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Technology Means Big Fish Don't Get Away

Technology Means Big Fish Don't Get Away

Grove Rotary member Dick Seybolt visits with Josh Johnston, the northeast region fisheries supervisor for the Oklahoma Department of Wildlife Conservation. Johnston told the club that new technologies should be embraced not outlawed.

Speaking to the Grove Rotary Club, Josh Johnston the northeast region fisheries supervisor for the Oklahoma Department of Wildlife Conservation says that new technology should be embraced not outlawed.

Johnston was referring to the concern of some people that the newest technology allows fishermen to see live sonar images of the structure and size of fish in incredible detail up to 200 feet. "We have been approached with the concern that people are using this device to take way too many fish. The suggestion that we outlaw this technology is crazy."

Johnston said that the Wildlife Department has been using commercial equipment that costs between $100,000 and  $300,000 to scan Grand Lake to do fish category counts. "Now fishermen have the same ability to detect fish for about $2,500. We need anglers. The decrease in outdoor activities has decreased the amount of money we have to fund our department. We get no state tax dollars. We are funded by a small excise tax on fishing equipment and user fees. We need to attract new anglers."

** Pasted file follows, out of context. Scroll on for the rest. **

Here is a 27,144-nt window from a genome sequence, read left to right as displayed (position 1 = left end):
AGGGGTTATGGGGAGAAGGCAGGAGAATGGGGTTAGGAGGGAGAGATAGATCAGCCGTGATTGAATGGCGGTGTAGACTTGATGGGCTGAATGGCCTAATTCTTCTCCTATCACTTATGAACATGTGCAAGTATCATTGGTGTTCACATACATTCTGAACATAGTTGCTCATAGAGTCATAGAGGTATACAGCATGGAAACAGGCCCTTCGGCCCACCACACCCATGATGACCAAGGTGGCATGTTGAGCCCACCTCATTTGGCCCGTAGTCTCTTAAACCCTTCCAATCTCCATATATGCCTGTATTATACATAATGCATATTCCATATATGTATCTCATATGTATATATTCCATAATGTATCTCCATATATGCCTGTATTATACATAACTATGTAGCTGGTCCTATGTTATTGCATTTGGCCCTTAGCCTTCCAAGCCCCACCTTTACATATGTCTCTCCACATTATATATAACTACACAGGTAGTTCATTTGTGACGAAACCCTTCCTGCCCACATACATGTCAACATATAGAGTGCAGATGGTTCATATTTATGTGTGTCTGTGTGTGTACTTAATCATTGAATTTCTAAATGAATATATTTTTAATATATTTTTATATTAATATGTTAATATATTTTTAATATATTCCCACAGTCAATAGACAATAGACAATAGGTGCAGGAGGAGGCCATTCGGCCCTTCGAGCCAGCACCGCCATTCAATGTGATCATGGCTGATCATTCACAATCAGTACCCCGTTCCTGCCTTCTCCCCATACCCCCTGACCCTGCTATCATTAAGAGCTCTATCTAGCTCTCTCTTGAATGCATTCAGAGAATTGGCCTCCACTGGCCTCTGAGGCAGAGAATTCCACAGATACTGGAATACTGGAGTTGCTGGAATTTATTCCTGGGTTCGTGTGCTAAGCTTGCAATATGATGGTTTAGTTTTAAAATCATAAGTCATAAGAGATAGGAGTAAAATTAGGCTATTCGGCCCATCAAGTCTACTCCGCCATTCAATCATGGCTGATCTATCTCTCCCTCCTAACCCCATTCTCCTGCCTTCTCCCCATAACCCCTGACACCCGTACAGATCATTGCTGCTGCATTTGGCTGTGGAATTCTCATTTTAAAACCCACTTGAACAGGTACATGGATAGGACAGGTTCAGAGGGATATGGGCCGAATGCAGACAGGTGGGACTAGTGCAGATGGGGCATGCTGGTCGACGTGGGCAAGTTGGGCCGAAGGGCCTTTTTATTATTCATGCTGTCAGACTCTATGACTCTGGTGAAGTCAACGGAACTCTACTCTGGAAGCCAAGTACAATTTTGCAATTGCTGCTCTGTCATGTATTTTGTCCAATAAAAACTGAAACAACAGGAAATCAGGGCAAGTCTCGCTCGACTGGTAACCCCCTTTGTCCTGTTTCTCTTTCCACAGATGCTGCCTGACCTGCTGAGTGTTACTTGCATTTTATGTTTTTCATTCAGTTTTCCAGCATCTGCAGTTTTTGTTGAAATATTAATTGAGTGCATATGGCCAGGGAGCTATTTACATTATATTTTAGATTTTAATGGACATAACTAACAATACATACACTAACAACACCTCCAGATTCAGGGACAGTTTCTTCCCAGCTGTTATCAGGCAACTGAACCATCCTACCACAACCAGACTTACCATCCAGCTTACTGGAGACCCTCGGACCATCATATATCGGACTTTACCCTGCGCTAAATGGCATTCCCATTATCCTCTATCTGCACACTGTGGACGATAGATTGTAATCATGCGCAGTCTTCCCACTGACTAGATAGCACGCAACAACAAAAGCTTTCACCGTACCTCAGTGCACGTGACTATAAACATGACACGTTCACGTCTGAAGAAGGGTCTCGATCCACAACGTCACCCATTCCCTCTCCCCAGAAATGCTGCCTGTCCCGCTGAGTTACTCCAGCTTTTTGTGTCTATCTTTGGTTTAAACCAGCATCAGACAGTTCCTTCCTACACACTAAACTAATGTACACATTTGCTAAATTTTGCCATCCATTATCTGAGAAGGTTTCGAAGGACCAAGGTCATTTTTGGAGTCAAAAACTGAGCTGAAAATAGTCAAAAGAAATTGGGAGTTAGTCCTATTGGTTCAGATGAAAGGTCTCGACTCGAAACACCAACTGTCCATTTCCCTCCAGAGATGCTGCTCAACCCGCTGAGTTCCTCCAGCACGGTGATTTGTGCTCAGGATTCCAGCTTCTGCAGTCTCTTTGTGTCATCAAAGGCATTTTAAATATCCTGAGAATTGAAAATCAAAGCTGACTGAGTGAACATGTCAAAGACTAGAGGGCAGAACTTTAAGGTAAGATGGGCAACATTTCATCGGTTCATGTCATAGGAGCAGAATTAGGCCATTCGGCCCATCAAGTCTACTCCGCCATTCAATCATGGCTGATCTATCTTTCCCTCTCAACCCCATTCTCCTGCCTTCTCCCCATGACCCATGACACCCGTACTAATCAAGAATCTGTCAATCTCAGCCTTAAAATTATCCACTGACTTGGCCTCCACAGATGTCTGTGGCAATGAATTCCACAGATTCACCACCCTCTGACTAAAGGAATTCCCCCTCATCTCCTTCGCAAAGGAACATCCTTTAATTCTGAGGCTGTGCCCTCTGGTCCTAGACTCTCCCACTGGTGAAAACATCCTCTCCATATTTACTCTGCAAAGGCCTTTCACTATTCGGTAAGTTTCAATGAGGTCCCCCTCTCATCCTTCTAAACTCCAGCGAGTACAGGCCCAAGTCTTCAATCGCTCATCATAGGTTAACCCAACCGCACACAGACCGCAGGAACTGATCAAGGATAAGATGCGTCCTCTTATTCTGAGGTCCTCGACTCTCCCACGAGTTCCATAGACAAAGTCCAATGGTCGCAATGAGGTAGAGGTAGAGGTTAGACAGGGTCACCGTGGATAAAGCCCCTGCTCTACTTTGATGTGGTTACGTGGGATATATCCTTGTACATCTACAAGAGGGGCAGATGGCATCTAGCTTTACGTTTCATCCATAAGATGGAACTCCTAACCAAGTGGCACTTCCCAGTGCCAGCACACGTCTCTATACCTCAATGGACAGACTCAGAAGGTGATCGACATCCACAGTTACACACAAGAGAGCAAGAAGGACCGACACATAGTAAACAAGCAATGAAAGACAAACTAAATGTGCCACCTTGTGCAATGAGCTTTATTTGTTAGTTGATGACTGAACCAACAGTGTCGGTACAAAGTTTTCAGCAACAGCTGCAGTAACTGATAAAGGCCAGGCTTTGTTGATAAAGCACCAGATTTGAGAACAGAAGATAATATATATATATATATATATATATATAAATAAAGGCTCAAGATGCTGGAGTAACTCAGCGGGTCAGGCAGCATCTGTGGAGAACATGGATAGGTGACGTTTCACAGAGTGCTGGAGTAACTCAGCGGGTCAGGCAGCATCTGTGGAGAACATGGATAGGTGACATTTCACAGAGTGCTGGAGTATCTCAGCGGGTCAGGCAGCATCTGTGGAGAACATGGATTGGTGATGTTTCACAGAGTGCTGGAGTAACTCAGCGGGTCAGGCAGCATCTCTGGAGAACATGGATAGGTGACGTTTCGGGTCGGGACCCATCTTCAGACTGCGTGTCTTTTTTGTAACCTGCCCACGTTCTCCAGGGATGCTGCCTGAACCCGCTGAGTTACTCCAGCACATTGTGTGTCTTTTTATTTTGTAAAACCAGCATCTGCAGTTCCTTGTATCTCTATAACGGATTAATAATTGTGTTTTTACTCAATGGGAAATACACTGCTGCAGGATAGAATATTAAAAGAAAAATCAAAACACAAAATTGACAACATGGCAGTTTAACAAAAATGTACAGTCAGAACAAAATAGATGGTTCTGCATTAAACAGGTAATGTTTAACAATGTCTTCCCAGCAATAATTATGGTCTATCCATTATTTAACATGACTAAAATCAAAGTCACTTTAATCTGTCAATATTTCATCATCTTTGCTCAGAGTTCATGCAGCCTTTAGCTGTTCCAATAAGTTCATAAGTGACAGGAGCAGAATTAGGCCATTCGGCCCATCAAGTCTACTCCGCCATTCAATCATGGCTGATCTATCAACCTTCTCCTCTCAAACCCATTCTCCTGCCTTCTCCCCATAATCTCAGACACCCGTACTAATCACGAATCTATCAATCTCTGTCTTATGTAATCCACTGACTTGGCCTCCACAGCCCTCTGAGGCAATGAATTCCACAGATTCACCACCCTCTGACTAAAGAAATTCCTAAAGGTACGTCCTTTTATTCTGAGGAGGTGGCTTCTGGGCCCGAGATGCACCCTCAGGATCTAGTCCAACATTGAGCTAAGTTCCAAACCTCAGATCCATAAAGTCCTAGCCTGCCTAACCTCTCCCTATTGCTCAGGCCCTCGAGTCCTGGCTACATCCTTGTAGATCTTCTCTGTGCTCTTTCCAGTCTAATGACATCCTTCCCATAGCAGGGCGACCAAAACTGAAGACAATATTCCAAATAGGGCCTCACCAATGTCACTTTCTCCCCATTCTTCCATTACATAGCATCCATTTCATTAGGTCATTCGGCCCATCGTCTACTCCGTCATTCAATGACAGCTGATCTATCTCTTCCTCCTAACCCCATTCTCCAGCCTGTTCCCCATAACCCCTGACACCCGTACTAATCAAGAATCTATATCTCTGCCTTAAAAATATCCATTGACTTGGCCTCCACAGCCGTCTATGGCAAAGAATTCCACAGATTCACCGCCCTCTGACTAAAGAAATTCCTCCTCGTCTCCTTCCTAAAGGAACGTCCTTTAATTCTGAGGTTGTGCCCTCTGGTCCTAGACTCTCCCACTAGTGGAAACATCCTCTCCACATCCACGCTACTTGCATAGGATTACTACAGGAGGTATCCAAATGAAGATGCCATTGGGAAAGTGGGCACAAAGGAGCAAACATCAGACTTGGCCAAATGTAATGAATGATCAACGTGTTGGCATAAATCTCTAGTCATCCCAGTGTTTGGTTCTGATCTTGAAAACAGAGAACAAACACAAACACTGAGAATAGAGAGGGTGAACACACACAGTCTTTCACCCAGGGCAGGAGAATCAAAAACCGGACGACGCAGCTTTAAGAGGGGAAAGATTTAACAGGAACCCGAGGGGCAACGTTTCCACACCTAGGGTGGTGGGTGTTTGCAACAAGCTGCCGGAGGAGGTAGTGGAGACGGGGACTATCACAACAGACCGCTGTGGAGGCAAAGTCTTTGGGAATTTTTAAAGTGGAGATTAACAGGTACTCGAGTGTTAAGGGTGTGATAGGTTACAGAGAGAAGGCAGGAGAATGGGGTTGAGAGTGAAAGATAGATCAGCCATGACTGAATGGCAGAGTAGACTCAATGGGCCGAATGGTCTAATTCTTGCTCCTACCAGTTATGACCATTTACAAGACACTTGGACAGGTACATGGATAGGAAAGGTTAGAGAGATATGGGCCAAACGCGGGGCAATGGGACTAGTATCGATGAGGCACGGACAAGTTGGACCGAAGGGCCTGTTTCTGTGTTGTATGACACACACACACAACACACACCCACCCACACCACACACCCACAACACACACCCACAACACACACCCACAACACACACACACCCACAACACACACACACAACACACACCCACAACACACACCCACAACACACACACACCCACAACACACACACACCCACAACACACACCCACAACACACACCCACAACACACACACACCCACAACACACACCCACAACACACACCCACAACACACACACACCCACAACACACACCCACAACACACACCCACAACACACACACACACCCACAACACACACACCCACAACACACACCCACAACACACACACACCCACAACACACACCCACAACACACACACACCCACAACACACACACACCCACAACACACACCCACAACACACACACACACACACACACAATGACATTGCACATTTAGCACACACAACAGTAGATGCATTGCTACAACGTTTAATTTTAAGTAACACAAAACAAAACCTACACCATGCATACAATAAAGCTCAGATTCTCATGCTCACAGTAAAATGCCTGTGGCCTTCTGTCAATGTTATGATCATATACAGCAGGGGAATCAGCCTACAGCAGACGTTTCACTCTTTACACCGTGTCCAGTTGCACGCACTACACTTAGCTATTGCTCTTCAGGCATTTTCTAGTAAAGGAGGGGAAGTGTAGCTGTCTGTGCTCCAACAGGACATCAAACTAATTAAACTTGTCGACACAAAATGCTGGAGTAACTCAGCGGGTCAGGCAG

Johnston said that fishermen having the ability to not only see the exact kind of fish they are looking for but also being able to determine the size of the fish makes fishing more attractive. "It is bringing a lot of people into fishing."

He also answered audience questions related to introducing Florida Bass into the genetics of bass on Grand Lake.  The department has added more than 1,300 Florida-strain adult largemouth bass to Grand Lake in hopes that in the next five to seven years that there will be some trophy-size largemouth bass. The average bass in Grand Lake is three to five pounds. The goal is to increase the average size as well as produce several 10 pound and above fish. While Florida fingerlings were added in the past, most did not live because the water gets too cold according to Johnston. 


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